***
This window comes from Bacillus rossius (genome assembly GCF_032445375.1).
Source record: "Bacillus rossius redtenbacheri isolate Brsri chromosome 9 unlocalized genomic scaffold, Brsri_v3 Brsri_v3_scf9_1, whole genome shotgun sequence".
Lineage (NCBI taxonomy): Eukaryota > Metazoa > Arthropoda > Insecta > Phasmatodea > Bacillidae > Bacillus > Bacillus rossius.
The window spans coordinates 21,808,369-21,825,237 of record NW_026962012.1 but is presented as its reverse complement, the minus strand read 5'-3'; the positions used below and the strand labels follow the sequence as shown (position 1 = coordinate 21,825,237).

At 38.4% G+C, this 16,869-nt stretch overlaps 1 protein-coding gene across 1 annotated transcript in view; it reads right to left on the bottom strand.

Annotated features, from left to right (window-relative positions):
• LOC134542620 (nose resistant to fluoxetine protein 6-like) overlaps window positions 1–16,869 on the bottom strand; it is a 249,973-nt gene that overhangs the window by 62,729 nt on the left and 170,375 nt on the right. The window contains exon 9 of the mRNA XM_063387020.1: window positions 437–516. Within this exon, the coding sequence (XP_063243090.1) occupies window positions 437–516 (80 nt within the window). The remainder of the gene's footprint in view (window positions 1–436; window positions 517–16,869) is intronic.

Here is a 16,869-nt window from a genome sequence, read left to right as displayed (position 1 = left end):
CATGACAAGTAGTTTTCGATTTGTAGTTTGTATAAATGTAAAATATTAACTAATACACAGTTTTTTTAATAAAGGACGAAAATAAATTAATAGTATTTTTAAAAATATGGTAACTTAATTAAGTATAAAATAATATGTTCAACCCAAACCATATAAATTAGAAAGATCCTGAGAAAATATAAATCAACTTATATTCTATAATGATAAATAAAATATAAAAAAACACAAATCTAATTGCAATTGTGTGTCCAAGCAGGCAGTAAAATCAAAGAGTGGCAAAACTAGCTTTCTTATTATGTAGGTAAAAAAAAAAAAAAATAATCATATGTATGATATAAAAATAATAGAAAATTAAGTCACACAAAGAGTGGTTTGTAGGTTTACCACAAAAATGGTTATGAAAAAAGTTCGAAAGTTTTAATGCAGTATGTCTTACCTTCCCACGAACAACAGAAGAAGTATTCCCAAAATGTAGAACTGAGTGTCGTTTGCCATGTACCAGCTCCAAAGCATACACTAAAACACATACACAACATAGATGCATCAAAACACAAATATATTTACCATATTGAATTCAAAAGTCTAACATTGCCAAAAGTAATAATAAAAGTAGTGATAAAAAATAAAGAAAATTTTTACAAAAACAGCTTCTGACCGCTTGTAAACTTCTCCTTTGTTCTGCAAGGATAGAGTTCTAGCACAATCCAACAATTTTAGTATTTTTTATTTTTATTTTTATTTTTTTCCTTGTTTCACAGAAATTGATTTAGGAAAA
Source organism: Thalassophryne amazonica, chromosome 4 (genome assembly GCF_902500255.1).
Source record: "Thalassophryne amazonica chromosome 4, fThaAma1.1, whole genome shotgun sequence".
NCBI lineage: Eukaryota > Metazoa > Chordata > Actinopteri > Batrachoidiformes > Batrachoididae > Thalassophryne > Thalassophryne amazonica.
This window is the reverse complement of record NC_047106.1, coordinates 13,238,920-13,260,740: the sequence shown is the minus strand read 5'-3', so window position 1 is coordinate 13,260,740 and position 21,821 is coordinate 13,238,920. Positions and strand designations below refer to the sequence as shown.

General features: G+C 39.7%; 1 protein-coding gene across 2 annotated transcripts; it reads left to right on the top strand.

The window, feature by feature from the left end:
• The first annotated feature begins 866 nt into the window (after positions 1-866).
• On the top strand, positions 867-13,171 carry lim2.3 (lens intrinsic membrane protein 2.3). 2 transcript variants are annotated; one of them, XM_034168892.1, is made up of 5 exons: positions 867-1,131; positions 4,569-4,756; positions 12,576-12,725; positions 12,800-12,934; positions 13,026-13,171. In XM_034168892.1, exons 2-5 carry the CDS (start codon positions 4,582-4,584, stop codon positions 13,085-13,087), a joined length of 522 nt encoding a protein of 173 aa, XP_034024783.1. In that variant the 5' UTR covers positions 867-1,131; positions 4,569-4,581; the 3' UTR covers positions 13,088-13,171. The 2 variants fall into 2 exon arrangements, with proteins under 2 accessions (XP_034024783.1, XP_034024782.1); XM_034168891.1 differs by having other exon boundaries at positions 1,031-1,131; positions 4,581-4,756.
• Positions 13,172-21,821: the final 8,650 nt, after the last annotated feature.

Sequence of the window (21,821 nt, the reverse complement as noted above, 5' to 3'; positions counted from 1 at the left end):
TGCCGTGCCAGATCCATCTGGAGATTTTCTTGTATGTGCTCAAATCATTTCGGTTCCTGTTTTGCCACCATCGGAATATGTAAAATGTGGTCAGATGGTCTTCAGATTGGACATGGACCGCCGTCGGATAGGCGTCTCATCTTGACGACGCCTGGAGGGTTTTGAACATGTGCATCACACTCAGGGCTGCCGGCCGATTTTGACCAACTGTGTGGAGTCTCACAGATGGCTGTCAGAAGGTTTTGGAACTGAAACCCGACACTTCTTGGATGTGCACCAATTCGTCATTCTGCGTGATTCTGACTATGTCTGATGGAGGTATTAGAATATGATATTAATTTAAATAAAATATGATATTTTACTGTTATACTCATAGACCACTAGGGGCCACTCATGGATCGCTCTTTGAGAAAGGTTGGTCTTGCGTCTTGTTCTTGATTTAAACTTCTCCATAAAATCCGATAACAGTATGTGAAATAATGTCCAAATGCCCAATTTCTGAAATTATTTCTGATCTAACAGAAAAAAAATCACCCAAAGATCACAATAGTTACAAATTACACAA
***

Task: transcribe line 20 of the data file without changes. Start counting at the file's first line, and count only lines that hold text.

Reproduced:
TGCCGTGCCAGATCCATCTGGAGATTTTCTTGTATGTGCTCAAATCATTTCGGTTCCTGTTTTGCCACCATCGGAATATGTAAAATGTGGTCAGATGGTCTTCAGATTGGACATGGACCGCCGTCGGATAGGCGTCTCATCTTGACGACGCCTGGAGGGTTTTGAACATGTGCATCACACTCAGGGCTGCCGGCCGATTTTGACCAACTGTGTGGAGTCTCACAGATGGCTGTCAGAAGGTTTTGGAACTGAAACCCGACACTTCTTGGATGTGCACCAATTCGTCATTCTGCGTGATTCTGACTATGTCTGATGGAGGTATTAGAATATGATATTAATTTAAATAAAATATGATATTTTACTGTTATACTCATAGACCACTAGGGGCCACTCATGGATCGCTCTTTGAGAAAGGTTGGTCTTGCGTCTTGTTCTTGATTTAAACTTCTCCATAAAATCCGATAACAGTATGTGAAATAATGTCCAAATGCCCAATTTCTGAAATTATTTCTGATCTAACAGAAAAAAAATCACCCAAAGATCACAATAGTTACAAATTACACAA